Minor league baseball player Nick Natoli, of Ellicott City, was in Charleston, S.C., in late May when he was informed that he was being promoted in the Boston Red Sox farm system.
Playing for the Greenville (S.C.) Drive in the low Class A South Atlantic League, Natoli's logical next step would have been to the high Class A Salem (Va.) Red Sox of the Carolina League.
But Natoli, 24, a former Mount St. Joseph and Towson University standout, got a big surprise when he was told that he was being sent directly to the Class AA Portland (Me.) Sea Dogs of the Eastern League. Just two rungs from Boston, Portland was a pretty heady destination for a player who was not drafted after his senior year of college and signed with the Red Sox as an undrafted free agent on June 16, 2011.
"It was the second day of the series, and I got a call in my hotel room," said the infielder. "It was really exciting. Not too many people get to play Double A. This is just my second year (of pro ball). They have not really told me my role or why they did it.
"I am an organizational guy and a utility guy. That is my best way to climb the ladder in the organization. They have not told me how long I will be here," added Natoli, standing outside the Portland clubhouse during a recent series in Bowie.
"I am kind of riding it out."
The Columbia native was called up to the Sea Dogs to fill in at third for the injured Kolbrin Vitek, who began this year as the No. 19 prospect in the Boston system, according to Baseball America.
"We know he is versatile. He has filled in nicely," Portland manager Kevin Boles said of Natoli. "He has a professional work ethic."
The timing was nice, as about two weeks after the promotion, Natoli was able to play in front of about 50 members of his family and friends at Prince George's County Stadium in Bowie against the Baysox. His sister, Jules, is a recent Howard High graduate who hopes to win a spot as a walk-on with the Towson University softball team next season.
He started at third base for Portland on June 13 at Bowie and was hitless in two at bats with a walk, but got a big round of applause from his fans during each at bat and also when he made a nice play on a hot shot down the third-base line in the second inning. Last year, Natoli played at Ripken Stadium in Aberdeen while with the Lowell (Mass.) Spinners.
A former student at Ilchester Elementary and Bonnie Branch Middle School, Natoli played shortstop all four years at Towson and was twice the Defensive Player of the Year in the Colonial Athletic Association.
"If you know how to play shortstop, you can play other positions," he said. "It is just positioning and being in the right spot."
Natoli feels fortunate just to be playing pro ball. He tore an anterior cruciate ligament in his knee while at Towson and was not drafted after his junior or senior seasons, although he was an all-CAA player.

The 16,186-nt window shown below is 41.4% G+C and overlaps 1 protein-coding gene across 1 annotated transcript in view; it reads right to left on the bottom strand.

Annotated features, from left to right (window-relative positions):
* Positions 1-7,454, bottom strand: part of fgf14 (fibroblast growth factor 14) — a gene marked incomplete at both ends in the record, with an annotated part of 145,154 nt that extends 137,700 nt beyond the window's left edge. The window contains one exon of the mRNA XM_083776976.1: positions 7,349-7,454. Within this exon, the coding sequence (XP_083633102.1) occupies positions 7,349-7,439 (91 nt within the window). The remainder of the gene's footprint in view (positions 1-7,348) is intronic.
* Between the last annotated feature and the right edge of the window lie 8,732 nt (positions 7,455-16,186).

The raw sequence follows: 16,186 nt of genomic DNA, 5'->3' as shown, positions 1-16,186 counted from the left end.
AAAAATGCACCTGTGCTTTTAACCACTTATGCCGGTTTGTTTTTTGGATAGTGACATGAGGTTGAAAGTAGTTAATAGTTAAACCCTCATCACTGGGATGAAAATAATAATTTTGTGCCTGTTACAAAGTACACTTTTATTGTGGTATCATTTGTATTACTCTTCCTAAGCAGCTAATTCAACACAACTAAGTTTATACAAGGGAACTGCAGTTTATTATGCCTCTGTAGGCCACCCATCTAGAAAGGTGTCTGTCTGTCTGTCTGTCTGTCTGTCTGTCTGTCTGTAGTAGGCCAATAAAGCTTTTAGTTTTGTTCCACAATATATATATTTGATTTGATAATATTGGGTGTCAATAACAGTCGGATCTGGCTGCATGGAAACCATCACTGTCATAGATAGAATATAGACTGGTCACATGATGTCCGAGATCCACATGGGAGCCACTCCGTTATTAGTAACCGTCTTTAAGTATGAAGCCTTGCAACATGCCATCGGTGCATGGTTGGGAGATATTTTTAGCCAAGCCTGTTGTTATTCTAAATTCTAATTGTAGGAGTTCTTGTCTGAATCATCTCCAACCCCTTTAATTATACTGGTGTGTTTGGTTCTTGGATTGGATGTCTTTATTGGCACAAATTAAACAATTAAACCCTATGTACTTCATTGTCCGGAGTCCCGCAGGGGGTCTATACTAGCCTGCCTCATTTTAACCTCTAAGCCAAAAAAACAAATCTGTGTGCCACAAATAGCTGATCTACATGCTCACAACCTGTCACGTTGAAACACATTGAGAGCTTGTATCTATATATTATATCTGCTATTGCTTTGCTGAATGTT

He graduated from Towson with a degree in finance in 2011. "I was going to do some interviews to be a financial advisor," said Natoli, who had an internship with Morgan Stanley while in college. "It was definitely nice to get a call (from Boston) and stay out of an office job for a little longer."
The right-hander hit .195 with a home run in 41 at bats with Greenville, and then hit .148 with two doubles and a RBI in his first 54 at bats with Portland.
While Natoli was the CAA Defensive Player of the Year in 2008 and 2011, he held his own on offense with Portland despite a low batting average. He reached base in 11 of 12 games in one stretch through June 13.
"He is a guy that manages the strike zone," said Dave Joppie, the hitting coach for Portland. "He will give you a good at bat. He can handle the bat well; he will battle and grind. He has stayed aggressive. He has not backed down" at the higher level.
Portland outfielder Bryce Brentz, one of the top hitters in the Eastern League and a top prospect in the Boston system, jokes that Natoli has drawn more walks than him in far less at bats. And he is almost right: Natoli had nine walks in his first 12 games with the Sea Dogs while Brentz walked 16 times in his first 218 at bats and 58 games this year.
Natoli, in his first pro season in 2011, hit .271 in a combined 19 games in the Gulf Coast League and with the Lowell Spinners of the New York-Penn League.
"His hitting is coming around. He has been a great addition since he came down. He is growing as a hitter," Brentz said.
But it is defense that helped Natoli land at the Class AA level.
"He is pretty solid on defense," said Brentz. "He makes the right decisions every time. There have been a lot of tough plays, and he makes the right call.
"I like him at third base."